Gadgets That Fly, Take Fish-Eye Photos & Build Prototypes

This Gadget Freak review looks at a variety of gadgets, including a remote-controlled helicopter that folds into its own controller, a 3D panoramic camera, and a personal 3D printer that sells at the (relatively) low cost of $1,300.

Rob Spiegel

December 17, 2013

2 Min Read
Gadgets That Fly, Take Fish-Eye Photos & Build Prototypes

Foldup helicopter
If there's one thing kids like more than toys, it's toys small enough to bring wherever they go. Remote-controlled cars and choppers have gotten remarkably small over the years, but this particularly tiny helicopter from Docooler one ups them all with a clever folding design that lets you store and transport it in its own wireless controller.

Here is the helicopter flying (left) and folded (right).

Its boxy design is certainly unique, but everything else about this remote-controlled helicopter is pretty much standard when it comes to toys like this. The controller gobbles up four AA batteries, which are used to charge the helicopter. After 40 or so minutes of powering up, you can expect about six or eight minutes of flight time. To make sure it's easy enough for anyone to fly, a built-in gyro keeps it stable while you attempt to avoid crashing into every obstacle in a 33-foot radius. But if you do crash, the $25 kit even comes with three extra rotors to get you back in the air as soon as possible.

The fish-eye 360 camera

Here's an example of a 360 photo.

This futuristic device shoots completely spherical images with the push of a button with no alignment errors or stitching or any other stuff. You can stick the camera inside things and shoot a totally spherical image. Shots that were impossible before are now surprisingly easy. The resolution could be higher, but this is definitely a viable version. The price is $400.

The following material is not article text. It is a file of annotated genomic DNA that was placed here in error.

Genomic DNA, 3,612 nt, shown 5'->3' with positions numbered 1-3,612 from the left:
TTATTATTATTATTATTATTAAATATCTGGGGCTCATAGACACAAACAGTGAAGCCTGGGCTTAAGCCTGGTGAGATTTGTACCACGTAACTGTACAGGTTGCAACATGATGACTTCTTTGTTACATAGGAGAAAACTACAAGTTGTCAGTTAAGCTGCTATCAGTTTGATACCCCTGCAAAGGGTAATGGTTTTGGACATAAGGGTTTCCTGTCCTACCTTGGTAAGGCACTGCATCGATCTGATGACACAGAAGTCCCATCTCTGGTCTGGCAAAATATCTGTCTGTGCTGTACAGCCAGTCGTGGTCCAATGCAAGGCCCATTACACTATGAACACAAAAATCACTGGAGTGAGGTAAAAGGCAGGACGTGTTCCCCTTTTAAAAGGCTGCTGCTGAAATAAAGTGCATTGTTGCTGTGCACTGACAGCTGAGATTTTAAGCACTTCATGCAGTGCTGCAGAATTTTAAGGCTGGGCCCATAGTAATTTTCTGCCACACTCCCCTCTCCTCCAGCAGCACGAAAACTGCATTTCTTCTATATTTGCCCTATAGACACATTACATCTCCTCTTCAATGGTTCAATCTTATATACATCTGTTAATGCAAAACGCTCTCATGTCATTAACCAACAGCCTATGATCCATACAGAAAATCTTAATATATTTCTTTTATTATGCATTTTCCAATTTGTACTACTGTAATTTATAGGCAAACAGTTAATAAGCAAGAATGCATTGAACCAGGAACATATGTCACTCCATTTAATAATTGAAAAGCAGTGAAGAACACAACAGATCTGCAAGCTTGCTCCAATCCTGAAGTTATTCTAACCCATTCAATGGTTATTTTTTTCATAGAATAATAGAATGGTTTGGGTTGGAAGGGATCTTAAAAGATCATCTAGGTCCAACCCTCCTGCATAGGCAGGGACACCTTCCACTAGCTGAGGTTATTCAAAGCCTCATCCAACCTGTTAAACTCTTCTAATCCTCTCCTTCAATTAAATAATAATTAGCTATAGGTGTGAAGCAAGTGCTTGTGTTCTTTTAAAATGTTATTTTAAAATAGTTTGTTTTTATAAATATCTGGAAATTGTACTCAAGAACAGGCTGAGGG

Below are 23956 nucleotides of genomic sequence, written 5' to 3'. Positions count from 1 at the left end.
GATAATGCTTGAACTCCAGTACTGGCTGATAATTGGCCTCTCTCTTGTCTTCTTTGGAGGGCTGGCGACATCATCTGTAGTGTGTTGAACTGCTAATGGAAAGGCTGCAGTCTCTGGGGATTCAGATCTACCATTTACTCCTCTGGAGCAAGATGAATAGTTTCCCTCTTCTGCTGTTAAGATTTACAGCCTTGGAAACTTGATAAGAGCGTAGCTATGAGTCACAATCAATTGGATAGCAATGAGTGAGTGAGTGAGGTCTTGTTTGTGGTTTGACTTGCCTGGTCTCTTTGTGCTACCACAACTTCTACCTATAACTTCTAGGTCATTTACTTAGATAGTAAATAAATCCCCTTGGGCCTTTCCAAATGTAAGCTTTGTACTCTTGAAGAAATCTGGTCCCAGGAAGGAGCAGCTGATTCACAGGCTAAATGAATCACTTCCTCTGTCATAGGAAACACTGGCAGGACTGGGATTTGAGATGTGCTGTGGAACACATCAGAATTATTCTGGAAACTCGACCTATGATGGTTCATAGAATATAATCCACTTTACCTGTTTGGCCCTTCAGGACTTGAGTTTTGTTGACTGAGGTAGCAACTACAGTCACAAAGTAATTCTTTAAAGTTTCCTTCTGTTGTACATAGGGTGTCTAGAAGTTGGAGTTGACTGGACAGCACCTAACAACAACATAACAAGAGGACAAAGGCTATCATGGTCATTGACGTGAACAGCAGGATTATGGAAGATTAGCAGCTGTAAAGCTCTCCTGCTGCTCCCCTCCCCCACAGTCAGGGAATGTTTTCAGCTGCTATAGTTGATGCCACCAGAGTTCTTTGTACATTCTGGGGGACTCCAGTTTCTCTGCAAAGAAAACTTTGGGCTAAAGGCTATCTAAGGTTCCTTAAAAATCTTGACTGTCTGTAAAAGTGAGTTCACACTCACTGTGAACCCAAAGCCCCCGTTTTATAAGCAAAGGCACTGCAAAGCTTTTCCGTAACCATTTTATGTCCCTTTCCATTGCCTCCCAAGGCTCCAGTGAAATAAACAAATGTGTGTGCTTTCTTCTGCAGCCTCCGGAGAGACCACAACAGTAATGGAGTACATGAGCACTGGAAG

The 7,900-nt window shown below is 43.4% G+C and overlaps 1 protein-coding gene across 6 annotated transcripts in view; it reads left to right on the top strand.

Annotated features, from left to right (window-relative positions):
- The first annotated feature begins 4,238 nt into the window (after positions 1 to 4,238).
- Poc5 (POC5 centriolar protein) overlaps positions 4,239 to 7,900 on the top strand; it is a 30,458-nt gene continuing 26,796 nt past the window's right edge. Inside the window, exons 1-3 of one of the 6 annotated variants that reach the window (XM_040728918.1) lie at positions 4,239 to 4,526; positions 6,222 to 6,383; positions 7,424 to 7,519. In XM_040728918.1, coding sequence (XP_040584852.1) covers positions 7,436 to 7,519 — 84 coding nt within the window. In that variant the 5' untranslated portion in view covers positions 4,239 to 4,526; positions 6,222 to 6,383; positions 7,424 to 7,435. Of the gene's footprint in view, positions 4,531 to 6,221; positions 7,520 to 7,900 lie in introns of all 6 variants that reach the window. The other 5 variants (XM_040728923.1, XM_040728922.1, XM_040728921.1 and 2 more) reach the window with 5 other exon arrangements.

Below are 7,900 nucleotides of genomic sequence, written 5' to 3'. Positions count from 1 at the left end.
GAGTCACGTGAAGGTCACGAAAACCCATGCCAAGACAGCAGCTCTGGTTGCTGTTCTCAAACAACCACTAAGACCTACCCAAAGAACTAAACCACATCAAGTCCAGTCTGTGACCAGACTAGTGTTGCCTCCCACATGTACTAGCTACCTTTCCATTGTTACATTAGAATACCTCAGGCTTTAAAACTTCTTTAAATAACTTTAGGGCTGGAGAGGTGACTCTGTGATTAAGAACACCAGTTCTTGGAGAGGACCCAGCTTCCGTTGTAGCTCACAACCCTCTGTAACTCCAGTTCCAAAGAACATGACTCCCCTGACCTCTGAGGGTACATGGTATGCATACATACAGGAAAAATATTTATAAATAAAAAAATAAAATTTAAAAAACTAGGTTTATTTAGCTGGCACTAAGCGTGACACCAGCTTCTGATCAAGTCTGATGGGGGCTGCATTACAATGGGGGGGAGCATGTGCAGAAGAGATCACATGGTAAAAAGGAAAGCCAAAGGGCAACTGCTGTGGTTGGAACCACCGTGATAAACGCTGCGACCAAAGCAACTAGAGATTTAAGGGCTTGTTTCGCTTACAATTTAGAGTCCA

3D printing at home
Finally, 3D printing has cracked the size and cost barrier to bring it to your home.

But it's not just restricted to the professionals -- you can get in on the action, too, and that's where the second-gen Cubify Cube 3D printer comes in. It's not cheap, but it undercuts the ultra-expensive devices out there and makes 3D printing at home a reality. Is it any good?

The Cubify Cube is a tiny 3D printer.

The Cube enables you to design a three-dimensional product and send that design's instruction to the printer, either via WiFi from your computer or by plugging in a USB stick. Unlike with a traditional printer, you can't plug in directly to the computer by physical wires -- that's reserved for firmware updates only. The Cube sells for $1,300.

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About the Author(s)

Rob Spiegel

Rob Spiegel serves as a senior editor for Design News. He started with Design News in 2002 as a freelancer and hired on full-time in 2011. He covers automation, manufacturing, 3D printing, robotics, AI, and more.

Prior to Design News, he worked as a senior editor for Electronic News and Ecommerce Business. He has contributed to a wide range of industrial technology publications, including Automation World, Supply Chain Management Review, and Logistics Management. He is the author of six books.

Before covering technology, Rob spent 10 years as publisher and owner of Chile Pepper Magazine, a national consumer food publication.

As well as writing for Design News, Rob also participates in IME shows, webinars, and ebooks.

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